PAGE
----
Livestock Analysis (VIP) -- December 11, 2013

December 11, 2013 08:46 AM
 

Hogs

Price action: Lean hog futures finished widely mixed today. The soon-to-expire December contract along with some far-deferred contracts posted slight gains, while the February through July 2014 contracts were 15 cents to $1.05 lower.

Fundamental analysis: The big premium February through May lean hog futures hold to the cash index weighed on those contracts today. While hog supplies will decline seasonally into next summer, traders are concerned futures have too much premium over the cash market.

Additional pressure came from weakness in the cash hog market. Despite inclement weather across the Midwest, packers aren't having to raise cash hog bids to get needed supplies. Part of that is because average hog weights continue to climb, which is lessening the need to kill as many hogs.

Recent price action also signals attitudes have changed in the hog market. Instead of looking to buy weakness, traders are now looking for reasons to sell. This shift in attitude signals a seasonal low is not yet in place.

Technical analysis: February lean hog futures violated support at last week's low and also dropped below support at the Sept. 20 low of $87.75, though the contract recovered to close just above the latter level. A drop through today's low at $87.30 would open the downside to the $86.50 level, which is a 50% retracement of the price rally from the March contract low.

Hedgers: 50% of expected 1st-qtr. marketings are hedged in Feb. lean hog futures at $89.70.

Feed needs: 25% of 1st-qtr. protein needs are covered in long March meal futures at $410.80.

 

Live cattle

Price action: Live cattle futures saw a mixed day of trade, but bulls had a slight advantage heading into the close. Futures settled steady to 22 1/2 cents higher, with the exception of the April and December 2014 contracts, which posted slight losses.

Fundamental analysis: Cash cattle trade has yet to get underway, but this morning's improvement in the boxed beef market is seen as upping feedlots' chances for steady cash cattle trade with last week's $132 action. Choice cuts rose 81 cents this morning and Select fell 39 cents, but even more impressive was a surge in movement to 155 loads. Frigid temps in the Midwest and Plains also works to feedlots' advantage as this stresses animals and slows weight gain.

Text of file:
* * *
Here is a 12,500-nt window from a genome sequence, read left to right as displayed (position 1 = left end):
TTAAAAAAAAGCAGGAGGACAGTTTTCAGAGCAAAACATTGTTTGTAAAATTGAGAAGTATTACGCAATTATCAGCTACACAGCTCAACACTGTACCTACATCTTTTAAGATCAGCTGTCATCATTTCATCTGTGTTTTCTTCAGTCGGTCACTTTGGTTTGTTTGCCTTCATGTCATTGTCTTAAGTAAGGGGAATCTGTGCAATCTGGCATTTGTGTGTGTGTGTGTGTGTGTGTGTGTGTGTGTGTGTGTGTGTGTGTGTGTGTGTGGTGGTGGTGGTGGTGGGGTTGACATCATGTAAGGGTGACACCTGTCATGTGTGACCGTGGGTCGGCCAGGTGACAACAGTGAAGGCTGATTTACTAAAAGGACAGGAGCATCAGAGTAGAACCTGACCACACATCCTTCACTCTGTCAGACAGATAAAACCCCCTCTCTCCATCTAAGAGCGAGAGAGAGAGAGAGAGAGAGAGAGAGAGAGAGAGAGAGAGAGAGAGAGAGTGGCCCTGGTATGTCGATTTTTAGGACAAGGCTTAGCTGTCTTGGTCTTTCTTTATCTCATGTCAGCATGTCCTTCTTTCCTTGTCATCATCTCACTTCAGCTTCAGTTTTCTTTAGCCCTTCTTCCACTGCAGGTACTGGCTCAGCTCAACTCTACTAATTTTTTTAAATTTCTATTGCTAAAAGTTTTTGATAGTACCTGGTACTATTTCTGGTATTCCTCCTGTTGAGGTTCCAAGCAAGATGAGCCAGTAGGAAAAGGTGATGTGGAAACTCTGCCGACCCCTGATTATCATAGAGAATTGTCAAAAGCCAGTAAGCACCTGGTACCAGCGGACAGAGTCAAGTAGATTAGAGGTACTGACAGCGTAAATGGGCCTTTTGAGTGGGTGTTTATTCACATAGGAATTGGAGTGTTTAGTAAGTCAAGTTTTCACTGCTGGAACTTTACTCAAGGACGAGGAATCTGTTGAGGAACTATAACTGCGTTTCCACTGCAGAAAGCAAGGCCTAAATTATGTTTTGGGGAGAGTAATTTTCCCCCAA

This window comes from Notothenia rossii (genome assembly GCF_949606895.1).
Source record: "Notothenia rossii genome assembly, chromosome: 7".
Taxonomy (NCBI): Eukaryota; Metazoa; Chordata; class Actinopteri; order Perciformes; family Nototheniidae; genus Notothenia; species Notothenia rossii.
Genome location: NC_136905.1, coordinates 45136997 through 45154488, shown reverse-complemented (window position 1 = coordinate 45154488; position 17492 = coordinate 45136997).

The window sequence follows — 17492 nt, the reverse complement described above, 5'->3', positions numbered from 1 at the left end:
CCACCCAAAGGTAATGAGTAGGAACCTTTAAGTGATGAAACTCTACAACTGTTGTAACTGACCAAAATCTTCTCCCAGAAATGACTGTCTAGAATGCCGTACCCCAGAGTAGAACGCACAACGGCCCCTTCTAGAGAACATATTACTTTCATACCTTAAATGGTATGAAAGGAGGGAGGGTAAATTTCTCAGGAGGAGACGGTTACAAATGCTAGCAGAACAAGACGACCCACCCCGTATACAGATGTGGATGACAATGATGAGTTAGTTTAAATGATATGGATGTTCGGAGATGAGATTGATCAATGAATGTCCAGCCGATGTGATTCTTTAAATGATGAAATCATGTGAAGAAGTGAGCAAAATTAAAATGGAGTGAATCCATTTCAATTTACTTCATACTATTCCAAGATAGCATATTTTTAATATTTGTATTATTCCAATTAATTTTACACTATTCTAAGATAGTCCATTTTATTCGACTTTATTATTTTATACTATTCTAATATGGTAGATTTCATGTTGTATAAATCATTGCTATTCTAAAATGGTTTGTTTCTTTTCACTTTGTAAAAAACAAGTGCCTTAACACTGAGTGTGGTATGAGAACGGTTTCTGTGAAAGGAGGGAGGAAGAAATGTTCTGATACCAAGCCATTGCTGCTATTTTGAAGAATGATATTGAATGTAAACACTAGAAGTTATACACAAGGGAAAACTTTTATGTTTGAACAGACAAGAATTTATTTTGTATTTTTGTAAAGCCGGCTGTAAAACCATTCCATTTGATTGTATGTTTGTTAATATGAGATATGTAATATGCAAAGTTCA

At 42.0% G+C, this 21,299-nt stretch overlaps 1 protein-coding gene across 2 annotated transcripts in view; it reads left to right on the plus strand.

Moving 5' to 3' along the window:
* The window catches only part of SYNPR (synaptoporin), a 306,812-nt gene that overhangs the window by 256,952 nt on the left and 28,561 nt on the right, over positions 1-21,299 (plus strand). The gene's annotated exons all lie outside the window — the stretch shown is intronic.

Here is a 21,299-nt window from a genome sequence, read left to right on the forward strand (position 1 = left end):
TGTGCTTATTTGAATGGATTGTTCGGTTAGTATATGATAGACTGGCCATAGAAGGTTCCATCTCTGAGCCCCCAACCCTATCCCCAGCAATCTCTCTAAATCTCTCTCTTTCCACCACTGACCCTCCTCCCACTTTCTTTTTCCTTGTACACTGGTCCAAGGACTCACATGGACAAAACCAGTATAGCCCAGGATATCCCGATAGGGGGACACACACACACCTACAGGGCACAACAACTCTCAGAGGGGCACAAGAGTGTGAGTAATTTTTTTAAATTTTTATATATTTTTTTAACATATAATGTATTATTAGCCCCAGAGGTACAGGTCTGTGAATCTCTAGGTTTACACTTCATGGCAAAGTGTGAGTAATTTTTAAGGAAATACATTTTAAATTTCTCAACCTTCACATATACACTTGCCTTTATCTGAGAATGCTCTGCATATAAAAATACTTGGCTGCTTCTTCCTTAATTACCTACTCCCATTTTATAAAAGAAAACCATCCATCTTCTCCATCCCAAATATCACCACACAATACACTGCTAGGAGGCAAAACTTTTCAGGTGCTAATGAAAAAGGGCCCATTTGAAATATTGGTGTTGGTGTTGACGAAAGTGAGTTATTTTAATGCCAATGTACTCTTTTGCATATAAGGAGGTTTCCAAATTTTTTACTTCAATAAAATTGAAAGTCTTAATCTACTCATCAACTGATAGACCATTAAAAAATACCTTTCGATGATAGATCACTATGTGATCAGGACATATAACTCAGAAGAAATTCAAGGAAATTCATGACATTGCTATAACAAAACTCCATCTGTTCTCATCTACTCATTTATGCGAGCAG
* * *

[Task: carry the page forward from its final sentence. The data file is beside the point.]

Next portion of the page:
On the other hand, showlist estimates are up in all locations except Kansas this week and packers continue to deal with negative cutting margins.

Technical analysis: February live cattle continue to respect uptrending support drawn off the May and November lows, which intersects around $132.10 tomorrow. A move through that level would open support to the November low of $131.27 1/2, followed by $130.00. Bulls' initial target is the early November low of $133.20.

Feeder cattle

Price action: Feeder cattle futures also saw a choppy day of trade, but most contracts posted gains of 2 1/2 to 22 1/2 cents for the day.

Fundamental analysis: Feeder cattle futures saw mild followthrough buying after yesterday's high-range close. A weaker U.S. dollar index and an upside bias in the live cattle market added to the positive tone. But so far futures have respected near-term levels of resistance. Gains in the corn market also curbed buying enthusiasm.

Technical analysis: January feeder cattle futures tested but respected resistance at last week's double-top of $165.65. The next level of resistance lies shortly thereafter at the November double-top of $166.00. The December low of $163.87 1/2 marks initial support.

Hedgers: Fed cattle producers should carry all risk in the cash market for now. Feeder cattle sellers and buyers should also carry all risk in the cash market for now, but feeder cattle buyers should stay in touch to establish long coverage.

Feed needs: 25% of 1st-qtr. protein needs are covered in long March meal futures at $410.80.

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